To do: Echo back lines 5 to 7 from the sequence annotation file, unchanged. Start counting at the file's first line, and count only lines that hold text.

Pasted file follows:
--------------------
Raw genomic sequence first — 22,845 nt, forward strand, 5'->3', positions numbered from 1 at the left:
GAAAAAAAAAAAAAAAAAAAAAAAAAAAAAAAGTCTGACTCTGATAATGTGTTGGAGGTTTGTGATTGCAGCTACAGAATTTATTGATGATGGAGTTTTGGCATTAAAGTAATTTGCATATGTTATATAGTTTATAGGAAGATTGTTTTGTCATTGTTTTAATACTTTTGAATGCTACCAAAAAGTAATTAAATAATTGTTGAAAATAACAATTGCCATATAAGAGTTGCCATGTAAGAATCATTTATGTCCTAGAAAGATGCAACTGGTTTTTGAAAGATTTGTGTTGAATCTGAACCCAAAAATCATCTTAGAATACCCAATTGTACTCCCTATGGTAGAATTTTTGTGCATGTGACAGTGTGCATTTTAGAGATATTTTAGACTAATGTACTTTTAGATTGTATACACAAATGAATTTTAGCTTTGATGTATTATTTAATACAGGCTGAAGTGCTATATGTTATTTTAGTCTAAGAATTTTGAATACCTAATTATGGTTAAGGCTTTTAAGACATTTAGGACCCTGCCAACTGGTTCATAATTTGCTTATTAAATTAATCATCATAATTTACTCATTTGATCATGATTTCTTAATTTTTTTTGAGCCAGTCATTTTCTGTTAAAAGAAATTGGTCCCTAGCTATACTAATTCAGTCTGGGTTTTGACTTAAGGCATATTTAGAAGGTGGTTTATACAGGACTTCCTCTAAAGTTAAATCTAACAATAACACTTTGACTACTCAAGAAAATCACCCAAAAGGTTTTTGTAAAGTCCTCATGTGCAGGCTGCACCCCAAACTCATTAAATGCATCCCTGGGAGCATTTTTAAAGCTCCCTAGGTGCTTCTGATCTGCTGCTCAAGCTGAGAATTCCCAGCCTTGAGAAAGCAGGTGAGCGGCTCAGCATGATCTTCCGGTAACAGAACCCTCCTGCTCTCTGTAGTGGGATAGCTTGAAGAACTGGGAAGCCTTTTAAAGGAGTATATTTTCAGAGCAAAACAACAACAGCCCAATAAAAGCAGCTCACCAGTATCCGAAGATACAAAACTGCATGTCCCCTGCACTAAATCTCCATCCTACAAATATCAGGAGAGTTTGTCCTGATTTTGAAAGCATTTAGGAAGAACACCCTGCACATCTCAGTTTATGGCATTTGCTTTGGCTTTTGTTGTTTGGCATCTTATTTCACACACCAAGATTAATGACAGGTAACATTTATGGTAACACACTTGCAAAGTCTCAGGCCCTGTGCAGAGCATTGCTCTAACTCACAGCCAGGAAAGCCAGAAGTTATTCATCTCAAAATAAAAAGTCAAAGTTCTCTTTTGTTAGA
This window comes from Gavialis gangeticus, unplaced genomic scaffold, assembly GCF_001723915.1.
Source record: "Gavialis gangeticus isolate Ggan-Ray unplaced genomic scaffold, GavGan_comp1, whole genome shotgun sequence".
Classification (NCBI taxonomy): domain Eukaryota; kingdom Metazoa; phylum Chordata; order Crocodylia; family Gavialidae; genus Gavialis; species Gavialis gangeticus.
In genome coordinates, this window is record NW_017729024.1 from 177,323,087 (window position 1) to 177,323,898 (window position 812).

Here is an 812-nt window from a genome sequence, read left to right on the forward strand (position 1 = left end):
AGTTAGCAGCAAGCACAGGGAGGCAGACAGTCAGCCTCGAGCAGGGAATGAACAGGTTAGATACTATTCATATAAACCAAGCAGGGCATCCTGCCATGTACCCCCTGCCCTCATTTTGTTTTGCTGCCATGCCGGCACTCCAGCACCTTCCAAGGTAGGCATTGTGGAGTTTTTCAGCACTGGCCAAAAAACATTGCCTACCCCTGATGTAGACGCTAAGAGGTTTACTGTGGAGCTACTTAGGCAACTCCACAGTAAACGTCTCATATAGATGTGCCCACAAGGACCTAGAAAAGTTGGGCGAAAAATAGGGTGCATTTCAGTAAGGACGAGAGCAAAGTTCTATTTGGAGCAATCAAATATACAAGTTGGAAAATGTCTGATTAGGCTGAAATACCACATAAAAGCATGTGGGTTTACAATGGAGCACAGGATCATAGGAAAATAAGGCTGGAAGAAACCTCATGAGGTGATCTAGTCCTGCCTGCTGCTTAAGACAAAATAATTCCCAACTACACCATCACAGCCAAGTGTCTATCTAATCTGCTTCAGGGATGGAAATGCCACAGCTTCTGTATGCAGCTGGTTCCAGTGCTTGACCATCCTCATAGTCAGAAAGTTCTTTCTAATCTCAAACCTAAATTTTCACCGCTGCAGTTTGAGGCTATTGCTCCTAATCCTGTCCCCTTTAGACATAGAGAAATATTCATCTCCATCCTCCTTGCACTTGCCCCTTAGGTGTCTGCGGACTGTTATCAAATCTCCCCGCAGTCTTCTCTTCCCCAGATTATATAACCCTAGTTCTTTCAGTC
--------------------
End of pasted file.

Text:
Classification (NCBI taxonomy): domain Eukaryota; kingdom Metazoa; phylum Chordata; order Crocodylia; family Gavialidae; genus Gavialis; species Gavialis gangeticus.
In genome coordinates, this window is record NW_017729024.1 from 177,323,087 (window position 1) to 177,323,898 (window position 812).

Here is an 812-nt window from a genome sequence, read left to right on the forward strand (position 1 = left end):